The cellular superstar is traditionally downbeat on pretty much any wireless technology that doesn't begin with a "C" and end in "DMA"; but it recently joined up with the TGn Sync group working on developing the new 108-Mbit/s high-speed WiFi standard, 802.11n (see Qualcomm Joins TGn Sync).
Paul Jacobs, the new boss at the big Q, shed a little light on Qualcomm's move towards 802.11, on the firm's second-quarter earnings call.
"The work we're doing will be increasingly important to allow phones to share multimedia content with other consumer devices," the CEO said on the call.
He didn't add much detail beyond that, but a high-speed, short-range transport mechanism has obvious appeal for Qualcomm, which is already a big proponent of video on phones. If -- as seems likely -- phones become all-singing, all dancing, digital audio and video players, then it will become increasingly necessary to transfer large files at speed among computers, home entertainment centers, and handsets.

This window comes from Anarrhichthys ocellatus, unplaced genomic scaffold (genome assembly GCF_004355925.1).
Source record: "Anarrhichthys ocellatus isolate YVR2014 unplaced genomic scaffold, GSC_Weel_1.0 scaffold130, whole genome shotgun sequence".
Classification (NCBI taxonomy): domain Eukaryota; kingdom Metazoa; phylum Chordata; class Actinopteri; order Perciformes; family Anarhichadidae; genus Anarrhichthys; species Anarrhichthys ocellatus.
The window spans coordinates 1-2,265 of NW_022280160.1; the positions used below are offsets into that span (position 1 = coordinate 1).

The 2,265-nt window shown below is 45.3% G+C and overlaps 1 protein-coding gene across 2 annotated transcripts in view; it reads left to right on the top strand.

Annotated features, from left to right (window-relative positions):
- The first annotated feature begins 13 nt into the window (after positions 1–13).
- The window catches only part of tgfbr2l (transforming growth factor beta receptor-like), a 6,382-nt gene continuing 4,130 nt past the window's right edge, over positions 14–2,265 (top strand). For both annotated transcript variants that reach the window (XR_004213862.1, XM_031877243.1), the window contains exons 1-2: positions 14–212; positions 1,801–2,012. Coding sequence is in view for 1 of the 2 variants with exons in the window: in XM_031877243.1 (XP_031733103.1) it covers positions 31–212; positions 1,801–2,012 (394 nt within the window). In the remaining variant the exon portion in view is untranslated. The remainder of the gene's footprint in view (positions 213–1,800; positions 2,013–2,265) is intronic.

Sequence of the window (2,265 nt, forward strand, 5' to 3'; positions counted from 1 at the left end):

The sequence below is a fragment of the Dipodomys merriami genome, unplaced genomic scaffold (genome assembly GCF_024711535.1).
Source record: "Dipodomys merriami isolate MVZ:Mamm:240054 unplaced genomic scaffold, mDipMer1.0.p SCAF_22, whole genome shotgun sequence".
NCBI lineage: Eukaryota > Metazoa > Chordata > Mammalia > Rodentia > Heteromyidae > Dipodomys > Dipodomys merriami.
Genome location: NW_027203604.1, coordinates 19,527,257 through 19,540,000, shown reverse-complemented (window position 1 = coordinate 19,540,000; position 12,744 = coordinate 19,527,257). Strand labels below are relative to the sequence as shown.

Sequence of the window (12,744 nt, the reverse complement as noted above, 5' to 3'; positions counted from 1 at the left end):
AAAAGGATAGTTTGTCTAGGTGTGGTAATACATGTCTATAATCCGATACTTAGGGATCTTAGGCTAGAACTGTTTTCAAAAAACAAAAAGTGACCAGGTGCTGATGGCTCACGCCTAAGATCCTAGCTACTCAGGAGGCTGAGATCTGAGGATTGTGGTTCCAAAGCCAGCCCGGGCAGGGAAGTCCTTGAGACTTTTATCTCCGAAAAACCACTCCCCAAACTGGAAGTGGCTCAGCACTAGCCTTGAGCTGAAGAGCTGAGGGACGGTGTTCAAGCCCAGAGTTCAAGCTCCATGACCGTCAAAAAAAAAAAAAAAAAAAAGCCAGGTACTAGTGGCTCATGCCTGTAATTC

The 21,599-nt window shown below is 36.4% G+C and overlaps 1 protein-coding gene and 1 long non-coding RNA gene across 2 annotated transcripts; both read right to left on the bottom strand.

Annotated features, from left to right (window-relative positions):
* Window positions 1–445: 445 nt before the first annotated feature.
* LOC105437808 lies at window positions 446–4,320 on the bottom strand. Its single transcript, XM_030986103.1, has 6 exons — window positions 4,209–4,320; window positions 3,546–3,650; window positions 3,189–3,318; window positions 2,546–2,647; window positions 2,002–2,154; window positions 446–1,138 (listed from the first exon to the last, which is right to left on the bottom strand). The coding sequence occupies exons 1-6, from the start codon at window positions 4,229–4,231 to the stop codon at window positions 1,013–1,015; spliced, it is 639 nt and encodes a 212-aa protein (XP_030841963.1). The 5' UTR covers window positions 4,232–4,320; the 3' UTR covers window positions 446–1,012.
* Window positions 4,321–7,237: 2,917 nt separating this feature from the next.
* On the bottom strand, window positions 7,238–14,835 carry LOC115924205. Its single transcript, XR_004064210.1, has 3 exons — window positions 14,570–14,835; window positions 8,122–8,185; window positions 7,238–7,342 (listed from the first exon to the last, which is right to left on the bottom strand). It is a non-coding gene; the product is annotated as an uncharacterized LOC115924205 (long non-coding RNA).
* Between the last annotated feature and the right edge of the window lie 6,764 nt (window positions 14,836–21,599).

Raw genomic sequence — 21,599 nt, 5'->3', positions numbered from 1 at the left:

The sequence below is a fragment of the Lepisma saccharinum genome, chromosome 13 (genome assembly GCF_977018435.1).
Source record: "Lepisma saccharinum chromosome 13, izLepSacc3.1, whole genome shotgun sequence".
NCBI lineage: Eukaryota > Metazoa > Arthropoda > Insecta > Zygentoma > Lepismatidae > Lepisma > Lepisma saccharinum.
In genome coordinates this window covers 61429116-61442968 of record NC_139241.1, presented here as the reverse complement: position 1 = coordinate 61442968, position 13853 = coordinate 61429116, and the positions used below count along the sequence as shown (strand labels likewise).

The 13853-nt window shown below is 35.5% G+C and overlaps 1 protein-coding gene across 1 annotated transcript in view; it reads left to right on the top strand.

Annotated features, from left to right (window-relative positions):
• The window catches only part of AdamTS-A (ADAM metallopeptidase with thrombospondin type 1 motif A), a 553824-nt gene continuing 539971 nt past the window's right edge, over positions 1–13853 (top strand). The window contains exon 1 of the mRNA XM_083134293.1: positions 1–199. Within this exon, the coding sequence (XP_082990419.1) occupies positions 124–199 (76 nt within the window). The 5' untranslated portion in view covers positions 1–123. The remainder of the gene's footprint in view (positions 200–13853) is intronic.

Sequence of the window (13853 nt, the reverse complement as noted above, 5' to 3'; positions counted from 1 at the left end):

Of course, the 802.11n specification process is somewhat stalled at the moment, because of continued strife among the vendors involved. But everything Unstrung has heard suggests that 802.11n products should start to trickle onto the market before the end of next year.
— Dan Jones, Site Editor, Unstrung